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<a href="" target="_blank" rel="noopener noreferrer">Nutcracker | © Avi / Flickr</a>
<a href="" target="_blank" rel="noopener noreferrer">Nutcracker | © Avi / Flickr</a>
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The Most Unusual Experiences in Seattle

Picture of Jacklyn Grambush
Updated: 3 November 2017
Like most places, Seattle has its quirks that some find endearing (and others don’t). In a progressive city proud of the ways in which it stands out, these unusual experiences are often protected and celebrated. If you’ve come to Seattle looking for strange, you won’t be disappointed.
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Gum Wall

Believe it or not, a wall of ABC (already been chewed) gum is an official tourist attraction. Although 2,350 pounds of gum were removed in 2015, the masses have worked hard to restore the wall’s previous glory. Impressive or disgusting? It’s hard to decide.

Gum Alley, 1428 Post Alley, Seattle, WA, USA

Fremont Troll

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Troll Under the Bridge artwork in Fremont, Seattle Washington.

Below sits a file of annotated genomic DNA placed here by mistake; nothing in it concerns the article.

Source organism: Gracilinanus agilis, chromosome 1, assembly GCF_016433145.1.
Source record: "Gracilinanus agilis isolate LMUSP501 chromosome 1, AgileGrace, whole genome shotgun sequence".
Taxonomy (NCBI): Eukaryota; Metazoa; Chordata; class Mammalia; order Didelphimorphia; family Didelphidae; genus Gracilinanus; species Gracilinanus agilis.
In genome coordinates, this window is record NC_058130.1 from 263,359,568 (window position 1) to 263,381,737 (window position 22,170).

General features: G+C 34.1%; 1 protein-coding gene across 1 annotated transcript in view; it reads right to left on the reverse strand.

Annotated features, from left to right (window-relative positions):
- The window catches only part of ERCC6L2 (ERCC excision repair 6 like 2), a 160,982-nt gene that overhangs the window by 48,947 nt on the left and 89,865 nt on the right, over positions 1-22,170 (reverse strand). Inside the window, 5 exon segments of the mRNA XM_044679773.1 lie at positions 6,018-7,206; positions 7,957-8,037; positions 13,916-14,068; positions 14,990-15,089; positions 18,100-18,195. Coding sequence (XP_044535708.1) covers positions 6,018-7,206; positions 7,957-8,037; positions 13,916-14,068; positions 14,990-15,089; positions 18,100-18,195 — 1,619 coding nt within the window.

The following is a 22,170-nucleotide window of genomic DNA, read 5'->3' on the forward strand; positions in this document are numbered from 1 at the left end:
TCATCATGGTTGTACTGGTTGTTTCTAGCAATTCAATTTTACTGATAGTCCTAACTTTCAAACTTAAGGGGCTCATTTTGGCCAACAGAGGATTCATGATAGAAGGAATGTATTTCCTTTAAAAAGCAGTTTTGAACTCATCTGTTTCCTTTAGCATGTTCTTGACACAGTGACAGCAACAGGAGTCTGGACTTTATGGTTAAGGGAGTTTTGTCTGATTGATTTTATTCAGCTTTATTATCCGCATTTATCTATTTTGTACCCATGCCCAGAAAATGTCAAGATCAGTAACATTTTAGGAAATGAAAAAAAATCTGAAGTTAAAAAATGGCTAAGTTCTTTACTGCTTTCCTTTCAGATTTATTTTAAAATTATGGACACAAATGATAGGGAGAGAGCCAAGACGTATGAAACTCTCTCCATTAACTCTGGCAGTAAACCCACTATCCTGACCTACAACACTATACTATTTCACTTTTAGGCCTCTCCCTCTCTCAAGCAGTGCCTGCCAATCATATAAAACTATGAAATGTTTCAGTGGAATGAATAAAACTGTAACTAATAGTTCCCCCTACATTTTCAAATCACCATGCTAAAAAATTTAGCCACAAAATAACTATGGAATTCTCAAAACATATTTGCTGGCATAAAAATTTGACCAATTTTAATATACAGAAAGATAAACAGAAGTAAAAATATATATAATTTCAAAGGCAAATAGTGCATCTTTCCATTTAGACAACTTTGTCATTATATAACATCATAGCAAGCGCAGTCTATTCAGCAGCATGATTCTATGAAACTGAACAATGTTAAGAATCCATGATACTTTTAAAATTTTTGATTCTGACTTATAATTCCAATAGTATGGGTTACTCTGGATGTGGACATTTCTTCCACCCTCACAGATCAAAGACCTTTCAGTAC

Troll Under the Bridge artwork in Fremont, Seattle Washington. | © Ron Buskirk / Alamy Stock Photo

Fremont Troll

The official Fremont Troll sculpture was completed in 1990, though there have been alleged sightings as early as 1932. Not only is the troll a fun photo op spot, it’s also an excellent illustration of its artsy neighborhood.

Fremont Troll, Troll Ave N, Seattle, WA, USA, +1 206 684 2489

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Museum of Pop Culture (MoPop)

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MoPop | Courtesy of Visit Seattle

Museum of Pop Culture (MoPop)

Formerly the Experience Music Project (EMP), the MoPop building was designed by Frank O. Gehry, whose inspiration began from sliced electric guitars. Current exhibits include Wild Blue Angel: Hendrix Abroad, 1966–1970, Star Trek: Exploring New Worlds, and The Jim Henson Exhibition (about the famous creator of the Muppets). From sight to sound to touch, this museum is a full sensory experience.

MoPop, 325 5th Ave N, Seattle, WA, USA, +1 206 770 2700

More Info
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Cream Cheese Hot Dog

Like many good things in Seattle, the Seattle Dog tradition is said to have its origins in the music scene. What do you do after a concert when you’re drunk and every food place is closed? Catch the cream cheese hot dog from the street vendor. Unusual? Yes. Totally Seattle? Absolutely.

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Living Computers: Museum + Labs

With the world’s largest collection of fully restored, super old computers from as early as the 1960s (a.k.a. before cell phones), Paul Allen founded this extraordinary technology heaven to share the history of computing with the public: “Come in. Geek out.

Living Computers: Museum + Labs, 2245 1st Ave S, Seattle, WA, USA, +1 206 342 2020